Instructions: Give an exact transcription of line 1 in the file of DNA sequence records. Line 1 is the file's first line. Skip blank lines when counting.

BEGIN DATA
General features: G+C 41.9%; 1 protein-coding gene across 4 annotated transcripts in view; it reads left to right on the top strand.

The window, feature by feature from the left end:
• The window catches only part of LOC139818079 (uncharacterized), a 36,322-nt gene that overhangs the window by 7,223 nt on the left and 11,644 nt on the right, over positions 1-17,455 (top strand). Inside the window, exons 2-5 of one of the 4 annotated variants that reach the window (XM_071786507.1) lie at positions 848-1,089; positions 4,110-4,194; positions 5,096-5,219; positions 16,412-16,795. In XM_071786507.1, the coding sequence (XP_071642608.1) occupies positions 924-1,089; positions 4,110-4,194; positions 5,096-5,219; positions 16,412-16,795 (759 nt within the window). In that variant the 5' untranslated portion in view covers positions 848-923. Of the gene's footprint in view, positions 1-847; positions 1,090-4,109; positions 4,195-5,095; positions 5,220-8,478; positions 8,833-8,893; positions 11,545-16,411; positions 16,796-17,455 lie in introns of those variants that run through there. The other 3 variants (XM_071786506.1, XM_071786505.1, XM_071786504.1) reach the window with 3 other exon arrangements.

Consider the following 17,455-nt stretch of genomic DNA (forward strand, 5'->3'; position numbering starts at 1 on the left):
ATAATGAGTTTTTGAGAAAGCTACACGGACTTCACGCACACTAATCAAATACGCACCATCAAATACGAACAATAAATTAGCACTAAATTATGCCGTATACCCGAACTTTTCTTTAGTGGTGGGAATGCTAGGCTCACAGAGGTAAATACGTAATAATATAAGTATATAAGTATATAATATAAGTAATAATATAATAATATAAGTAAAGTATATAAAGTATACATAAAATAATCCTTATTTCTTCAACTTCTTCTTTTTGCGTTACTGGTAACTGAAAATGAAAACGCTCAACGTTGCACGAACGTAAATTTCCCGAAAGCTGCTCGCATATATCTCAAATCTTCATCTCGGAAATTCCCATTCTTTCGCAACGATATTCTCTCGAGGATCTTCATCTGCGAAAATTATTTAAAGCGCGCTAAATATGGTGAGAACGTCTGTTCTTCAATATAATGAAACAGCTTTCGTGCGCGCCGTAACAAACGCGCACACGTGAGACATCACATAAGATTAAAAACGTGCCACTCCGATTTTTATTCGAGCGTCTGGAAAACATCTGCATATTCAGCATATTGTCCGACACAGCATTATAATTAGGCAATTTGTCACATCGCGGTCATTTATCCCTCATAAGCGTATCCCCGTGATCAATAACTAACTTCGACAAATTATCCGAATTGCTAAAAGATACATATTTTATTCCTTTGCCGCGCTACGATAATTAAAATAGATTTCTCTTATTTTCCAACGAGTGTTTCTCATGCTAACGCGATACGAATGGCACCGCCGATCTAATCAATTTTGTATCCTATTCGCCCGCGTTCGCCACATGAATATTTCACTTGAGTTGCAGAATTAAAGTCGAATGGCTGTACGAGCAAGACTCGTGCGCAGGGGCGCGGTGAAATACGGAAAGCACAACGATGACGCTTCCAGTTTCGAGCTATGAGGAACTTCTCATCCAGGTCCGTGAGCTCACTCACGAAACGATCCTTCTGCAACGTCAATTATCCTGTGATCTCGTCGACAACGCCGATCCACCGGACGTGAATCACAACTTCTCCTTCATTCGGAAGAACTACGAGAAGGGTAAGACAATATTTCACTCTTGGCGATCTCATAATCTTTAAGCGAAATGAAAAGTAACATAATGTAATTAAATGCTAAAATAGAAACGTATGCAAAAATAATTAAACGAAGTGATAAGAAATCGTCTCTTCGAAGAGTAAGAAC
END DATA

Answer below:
General features: G+C 41.9%; 1 protein-coding gene across 4 annotated transcripts in view; it reads left to right on the top strand.